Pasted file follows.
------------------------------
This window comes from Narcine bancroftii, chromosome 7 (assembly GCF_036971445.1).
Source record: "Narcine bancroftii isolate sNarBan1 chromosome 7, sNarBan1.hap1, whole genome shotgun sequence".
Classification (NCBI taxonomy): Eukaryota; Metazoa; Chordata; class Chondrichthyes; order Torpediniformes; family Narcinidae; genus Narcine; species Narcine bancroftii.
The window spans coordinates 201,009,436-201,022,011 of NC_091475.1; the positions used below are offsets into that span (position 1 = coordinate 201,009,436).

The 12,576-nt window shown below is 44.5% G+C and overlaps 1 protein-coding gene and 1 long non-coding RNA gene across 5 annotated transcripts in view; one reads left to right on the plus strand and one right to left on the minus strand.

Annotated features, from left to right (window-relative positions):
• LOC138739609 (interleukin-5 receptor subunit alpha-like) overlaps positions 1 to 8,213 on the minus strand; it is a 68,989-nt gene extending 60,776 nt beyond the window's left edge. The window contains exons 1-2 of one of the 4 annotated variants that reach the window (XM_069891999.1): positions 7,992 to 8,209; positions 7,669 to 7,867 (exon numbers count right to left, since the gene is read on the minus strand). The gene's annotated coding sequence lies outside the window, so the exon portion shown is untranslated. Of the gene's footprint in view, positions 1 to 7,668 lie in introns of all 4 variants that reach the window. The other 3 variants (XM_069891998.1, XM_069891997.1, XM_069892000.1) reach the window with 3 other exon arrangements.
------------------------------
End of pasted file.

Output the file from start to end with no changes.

This window comes from Narcine bancroftii, chromosome 7 (assembly GCF_036971445.1).
Source record: "Narcine bancroftii isolate sNarBan1 chromosome 7, sNarBan1.hap1, whole genome shotgun sequence".
Classification (NCBI taxonomy): Eukaryota; Metazoa; Chordata; class Chondrichthyes; order Torpediniformes; family Narcinidae; genus Narcine; species Narcine bancroftii.
The window spans coordinates 201,009,436-201,022,011 of NC_091475.1; the positions used below are offsets into that span (position 1 = coordinate 201,009,436).

The 12,576-nt window shown below is 44.5% G+C and overlaps 1 protein-coding gene and 1 long non-coding RNA gene across 5 annotated transcripts in view; one reads left to right on the plus strand and one right to left on the minus strand.

Annotated features, from left to right (window-relative positions):
• LOC138739609 (interleukin-5 receptor subunit alpha-like) overlaps positions 1 to 8,213 on the minus strand; it is a 68,989-nt gene extending 60,776 nt beyond the window's left edge. The window contains exons 1-2 of one of the 4 annotated variants that reach the window (XM_069891999.1): positions 7,992 to 8,209; positions 7,669 to 7,867 (exon numbers count right to left, since the gene is read on the minus strand). The gene's annotated coding sequence lies outside the window, so the exon portion shown is untranslated. Of the gene's footprint in view, positions 1 to 7,668 lie in introns of all 4 variants that reach the window. The other 3 variants (XM_069891998.1, XM_069891997.1, XM_069892000.1) reach the window with 3 other exon arrangements.